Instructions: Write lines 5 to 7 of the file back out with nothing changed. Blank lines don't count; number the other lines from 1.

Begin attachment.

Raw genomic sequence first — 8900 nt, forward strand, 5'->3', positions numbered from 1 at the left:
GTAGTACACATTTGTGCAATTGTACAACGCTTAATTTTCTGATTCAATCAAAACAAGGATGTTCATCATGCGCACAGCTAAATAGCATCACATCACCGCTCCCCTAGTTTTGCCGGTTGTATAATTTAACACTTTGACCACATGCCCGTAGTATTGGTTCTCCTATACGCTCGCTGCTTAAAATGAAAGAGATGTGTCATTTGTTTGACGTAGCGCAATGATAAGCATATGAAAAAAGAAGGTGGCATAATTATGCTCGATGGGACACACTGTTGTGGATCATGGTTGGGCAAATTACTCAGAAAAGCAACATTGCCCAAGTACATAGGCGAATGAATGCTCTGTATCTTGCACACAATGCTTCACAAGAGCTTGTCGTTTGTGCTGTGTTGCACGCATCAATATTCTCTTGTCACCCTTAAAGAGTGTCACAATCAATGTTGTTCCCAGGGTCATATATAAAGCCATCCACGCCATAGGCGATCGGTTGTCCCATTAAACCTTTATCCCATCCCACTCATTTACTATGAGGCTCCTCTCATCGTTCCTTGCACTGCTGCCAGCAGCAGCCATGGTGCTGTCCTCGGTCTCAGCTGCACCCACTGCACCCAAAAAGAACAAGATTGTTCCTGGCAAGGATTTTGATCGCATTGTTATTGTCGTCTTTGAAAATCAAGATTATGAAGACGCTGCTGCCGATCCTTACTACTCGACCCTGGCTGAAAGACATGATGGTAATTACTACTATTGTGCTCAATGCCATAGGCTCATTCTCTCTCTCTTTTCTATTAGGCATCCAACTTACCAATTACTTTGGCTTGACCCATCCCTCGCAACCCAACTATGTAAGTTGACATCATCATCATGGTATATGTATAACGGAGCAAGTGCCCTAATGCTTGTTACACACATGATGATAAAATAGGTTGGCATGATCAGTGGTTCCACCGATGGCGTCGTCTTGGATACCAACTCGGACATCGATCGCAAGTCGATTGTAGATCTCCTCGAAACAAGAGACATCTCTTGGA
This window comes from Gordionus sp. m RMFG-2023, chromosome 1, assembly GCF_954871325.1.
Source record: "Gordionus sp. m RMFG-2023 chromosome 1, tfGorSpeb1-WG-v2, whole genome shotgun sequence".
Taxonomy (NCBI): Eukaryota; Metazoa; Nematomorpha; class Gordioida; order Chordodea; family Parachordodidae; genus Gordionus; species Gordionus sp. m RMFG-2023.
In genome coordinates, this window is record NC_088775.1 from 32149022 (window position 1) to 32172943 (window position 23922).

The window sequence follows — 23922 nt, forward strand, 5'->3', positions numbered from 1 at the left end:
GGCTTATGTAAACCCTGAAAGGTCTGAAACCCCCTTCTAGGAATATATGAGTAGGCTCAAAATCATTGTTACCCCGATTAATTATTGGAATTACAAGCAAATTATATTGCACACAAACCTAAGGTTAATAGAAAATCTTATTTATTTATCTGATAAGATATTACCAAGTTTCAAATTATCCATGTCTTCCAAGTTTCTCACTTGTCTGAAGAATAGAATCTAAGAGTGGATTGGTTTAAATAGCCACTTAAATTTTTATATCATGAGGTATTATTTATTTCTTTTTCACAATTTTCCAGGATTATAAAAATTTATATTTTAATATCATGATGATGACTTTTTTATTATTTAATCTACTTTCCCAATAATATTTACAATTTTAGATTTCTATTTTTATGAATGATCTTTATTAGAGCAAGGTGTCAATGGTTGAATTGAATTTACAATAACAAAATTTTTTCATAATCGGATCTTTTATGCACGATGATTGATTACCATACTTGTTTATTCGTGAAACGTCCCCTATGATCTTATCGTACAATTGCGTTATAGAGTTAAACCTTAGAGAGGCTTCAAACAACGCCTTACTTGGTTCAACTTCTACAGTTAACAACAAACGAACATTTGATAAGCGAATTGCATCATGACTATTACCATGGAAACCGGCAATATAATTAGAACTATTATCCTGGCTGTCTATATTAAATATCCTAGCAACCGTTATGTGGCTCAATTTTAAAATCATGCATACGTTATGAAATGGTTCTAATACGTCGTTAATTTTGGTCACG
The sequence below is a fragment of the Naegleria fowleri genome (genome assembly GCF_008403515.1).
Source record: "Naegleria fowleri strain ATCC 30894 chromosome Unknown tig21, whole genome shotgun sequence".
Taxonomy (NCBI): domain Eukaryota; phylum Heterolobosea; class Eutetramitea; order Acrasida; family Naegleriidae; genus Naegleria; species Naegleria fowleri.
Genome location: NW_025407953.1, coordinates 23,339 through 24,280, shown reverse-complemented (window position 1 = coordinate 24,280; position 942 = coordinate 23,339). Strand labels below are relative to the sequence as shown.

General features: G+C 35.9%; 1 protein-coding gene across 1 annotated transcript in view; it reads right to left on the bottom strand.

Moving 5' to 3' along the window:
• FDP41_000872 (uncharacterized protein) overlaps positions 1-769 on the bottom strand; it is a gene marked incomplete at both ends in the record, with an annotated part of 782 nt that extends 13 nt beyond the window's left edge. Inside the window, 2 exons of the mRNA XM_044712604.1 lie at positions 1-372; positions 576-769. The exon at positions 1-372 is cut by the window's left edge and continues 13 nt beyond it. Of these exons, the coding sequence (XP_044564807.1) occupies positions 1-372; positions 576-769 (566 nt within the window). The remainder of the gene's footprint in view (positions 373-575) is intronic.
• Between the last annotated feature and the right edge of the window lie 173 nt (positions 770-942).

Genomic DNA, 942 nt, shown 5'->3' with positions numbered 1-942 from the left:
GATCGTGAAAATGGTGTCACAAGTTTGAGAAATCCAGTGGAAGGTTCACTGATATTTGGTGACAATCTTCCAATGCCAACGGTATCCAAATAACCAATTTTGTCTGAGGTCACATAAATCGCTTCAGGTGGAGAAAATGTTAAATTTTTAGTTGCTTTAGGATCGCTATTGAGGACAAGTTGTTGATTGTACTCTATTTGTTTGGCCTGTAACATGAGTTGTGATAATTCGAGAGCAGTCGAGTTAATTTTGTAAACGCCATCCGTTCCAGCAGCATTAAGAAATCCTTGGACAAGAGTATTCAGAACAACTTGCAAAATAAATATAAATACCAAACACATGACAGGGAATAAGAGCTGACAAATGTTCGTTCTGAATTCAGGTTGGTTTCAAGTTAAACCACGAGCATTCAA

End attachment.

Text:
Taxonomy (NCBI): Eukaryota; Metazoa; Nematomorpha; class Gordioida; order Chordodea; family Parachordodidae; genus Gordionus; species Gordionus sp. m RMFG-2023.
In genome coordinates, this window is record NC_088775.1 from 32149022 (window position 1) to 32172943 (window position 23922).

The window sequence follows — 23922 nt, forward strand, 5'->3', positions numbered from 1 at the left end: